–          The common ancestor of all species is thought to have been a single cell organism.

–          Evolution however does not specify where this common ancestor came from.

Charles Darwin


–    Charles Darwin was born on 12th February 1809.

–    In 1831 Charles Darwin joined a five year scientific expedition on the survey ship HMS Beagle. During this voyage he observed a rich diversity of animal life and geographic features.

–    On the Galapagos Islands he made some famous observations. He observed that each island supported its own form of Finch birds that were closely related but differently adapted to each island.

–    From his voyage Charles Darwin suspected the environment may naturally favour certain characteristics causing species to change over time. To test this idea, he used artificial selection in pigeons to study how species could quickly change under the direction of humans.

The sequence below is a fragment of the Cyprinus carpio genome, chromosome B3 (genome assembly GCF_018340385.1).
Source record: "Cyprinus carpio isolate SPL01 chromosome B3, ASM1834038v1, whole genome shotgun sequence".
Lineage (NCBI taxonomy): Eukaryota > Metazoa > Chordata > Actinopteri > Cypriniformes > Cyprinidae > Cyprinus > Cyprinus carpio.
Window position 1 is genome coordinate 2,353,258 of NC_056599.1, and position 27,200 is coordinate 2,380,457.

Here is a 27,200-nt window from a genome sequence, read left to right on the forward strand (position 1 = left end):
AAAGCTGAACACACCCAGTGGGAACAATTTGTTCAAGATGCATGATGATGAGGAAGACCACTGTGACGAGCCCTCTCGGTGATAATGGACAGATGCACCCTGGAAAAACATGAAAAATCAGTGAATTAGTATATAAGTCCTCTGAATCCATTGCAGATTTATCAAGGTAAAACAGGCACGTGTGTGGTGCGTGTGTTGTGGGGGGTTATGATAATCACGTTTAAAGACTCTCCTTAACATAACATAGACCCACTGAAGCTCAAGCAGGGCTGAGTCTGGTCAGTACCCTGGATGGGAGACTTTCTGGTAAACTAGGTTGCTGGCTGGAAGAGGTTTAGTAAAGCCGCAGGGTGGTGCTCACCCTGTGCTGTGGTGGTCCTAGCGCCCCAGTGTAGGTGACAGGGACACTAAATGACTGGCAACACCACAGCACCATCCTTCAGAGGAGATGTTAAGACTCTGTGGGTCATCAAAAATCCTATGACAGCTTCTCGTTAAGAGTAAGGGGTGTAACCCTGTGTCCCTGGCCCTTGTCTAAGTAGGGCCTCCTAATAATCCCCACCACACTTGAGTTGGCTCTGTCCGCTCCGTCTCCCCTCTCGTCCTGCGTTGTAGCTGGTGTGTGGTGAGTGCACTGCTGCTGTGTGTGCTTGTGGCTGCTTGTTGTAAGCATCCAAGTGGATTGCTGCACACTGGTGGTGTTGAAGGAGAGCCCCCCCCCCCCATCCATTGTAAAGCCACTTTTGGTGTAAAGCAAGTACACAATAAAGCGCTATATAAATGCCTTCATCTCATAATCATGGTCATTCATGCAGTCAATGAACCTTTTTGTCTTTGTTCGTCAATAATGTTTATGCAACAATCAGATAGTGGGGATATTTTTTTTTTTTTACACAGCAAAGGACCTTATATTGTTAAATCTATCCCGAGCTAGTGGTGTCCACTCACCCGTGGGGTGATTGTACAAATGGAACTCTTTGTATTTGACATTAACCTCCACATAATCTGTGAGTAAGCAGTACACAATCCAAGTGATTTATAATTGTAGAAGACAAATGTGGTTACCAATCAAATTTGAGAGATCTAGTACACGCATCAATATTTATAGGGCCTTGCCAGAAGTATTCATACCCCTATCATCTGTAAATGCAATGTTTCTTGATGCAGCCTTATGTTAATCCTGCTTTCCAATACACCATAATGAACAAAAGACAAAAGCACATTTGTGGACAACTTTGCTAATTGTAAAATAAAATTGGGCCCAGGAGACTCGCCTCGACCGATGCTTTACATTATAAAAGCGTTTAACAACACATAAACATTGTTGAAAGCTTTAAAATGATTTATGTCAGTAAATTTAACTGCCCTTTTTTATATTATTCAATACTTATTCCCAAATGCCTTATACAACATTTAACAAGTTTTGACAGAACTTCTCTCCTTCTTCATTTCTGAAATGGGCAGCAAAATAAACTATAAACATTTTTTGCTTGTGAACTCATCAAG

–    Through his research Darwin showed that all organisms within a species are not identical, although characteristics are inherited from parents, over time small changes could accumulate.

–    He proposed that offspring have to struggle for survival due to limited resources and those that win can survive and pass on their characteristics, a concept he named Natural selection.

–    Natural selection explains why species are adapted to their environment and why parents produce more offspring than can survive. As a result of Natural selection species evolve over time as the most favourable characteristics are selected for. Therefore evolution is said to have occurred.

–    The theory of evolution was not just proposed by Darwin, Russell Wallace also proposed this theory around the same time.

For more information on Charles Darwin: http://www.biography.com/people/charles-darwin-9266433

Or for a version for children: http://darwin200.christs.cam.ac.uk/pages/index.php?page_id=j